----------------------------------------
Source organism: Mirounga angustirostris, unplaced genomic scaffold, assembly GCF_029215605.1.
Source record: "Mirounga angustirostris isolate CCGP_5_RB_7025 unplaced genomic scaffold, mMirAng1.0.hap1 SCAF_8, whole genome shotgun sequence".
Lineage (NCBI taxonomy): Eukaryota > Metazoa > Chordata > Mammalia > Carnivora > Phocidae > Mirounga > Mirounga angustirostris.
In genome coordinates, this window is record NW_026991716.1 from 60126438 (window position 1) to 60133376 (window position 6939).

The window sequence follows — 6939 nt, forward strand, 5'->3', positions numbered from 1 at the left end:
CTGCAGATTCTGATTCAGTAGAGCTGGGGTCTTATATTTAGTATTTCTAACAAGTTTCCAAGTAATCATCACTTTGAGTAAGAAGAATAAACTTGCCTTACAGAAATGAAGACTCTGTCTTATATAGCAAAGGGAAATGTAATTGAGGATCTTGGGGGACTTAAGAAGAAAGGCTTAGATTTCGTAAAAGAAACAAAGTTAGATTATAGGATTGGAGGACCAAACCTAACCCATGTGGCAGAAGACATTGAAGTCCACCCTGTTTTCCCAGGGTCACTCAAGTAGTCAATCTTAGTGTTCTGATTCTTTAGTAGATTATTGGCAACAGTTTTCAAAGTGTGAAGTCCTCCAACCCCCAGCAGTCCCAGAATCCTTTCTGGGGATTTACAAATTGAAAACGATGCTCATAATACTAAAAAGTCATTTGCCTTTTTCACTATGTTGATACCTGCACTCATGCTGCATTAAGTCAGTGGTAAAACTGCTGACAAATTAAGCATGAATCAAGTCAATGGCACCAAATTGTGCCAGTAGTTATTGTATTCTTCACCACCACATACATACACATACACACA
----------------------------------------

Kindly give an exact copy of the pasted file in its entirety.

Source organism: Mirounga angustirostris, unplaced genomic scaffold, assembly GCF_029215605.1.
Source record: "Mirounga angustirostris isolate CCGP_5_RB_7025 unplaced genomic scaffold, mMirAng1.0.hap1 SCAF_8, whole genome shotgun sequence".
Lineage (NCBI taxonomy): Eukaryota > Metazoa > Chordata > Mammalia > Carnivora > Phocidae > Mirounga > Mirounga angustirostris.
In genome coordinates, this window is record NW_026991716.1 from 60126438 (window position 1) to 60133376 (window position 6939).

The window sequence follows — 6939 nt, forward strand, 5'->3', positions numbered from 1 at the left end:
CTGCAGATTCTGATTCAGTAGAGCTGGGGTCTTATATTTAGTATTTCTAACAAGTTTCCAAGTAATCATCACTTTGAGTAAGAAGAATAAACTTGCCTTACAGAAATGAAGACTCTGTCTTATATAGCAAAGGGAAATGTAATTGAGGATCTTGGGGGACTTAAGAAGAAAGGCTTAGATTTCGTAAAAGAAACAAAGTTAGATTATAGGATTGGAGGACCAAACCTAACCCATGTGGCAGAAGACATTGAAGTCCACCCTGTTTTCCCAGGGTCACTCAAGTAGTCAATCTTAGTGTTCTGATTCTTTAGTAGATTATTGGCAACAGTTTTCAAAGTGTGAAGTCCTCCAACCCCCAGCAGTCCCAGAATCCTTTCTGGGGATTTACAAATTGAAAACGATGCTCATAATACTAAAAAGTCATTTGCCTTTTTCACTATGTTGATACCTGCACTCATGCTGCATTAAGTCAGTGGTAAAACTGCTGACAAATTAAGCATGAATCAAGTCAATGGCACCAAATTGTGCCAGTAGTTATTGTATTCTTCACCACCACATACATACACATACACACA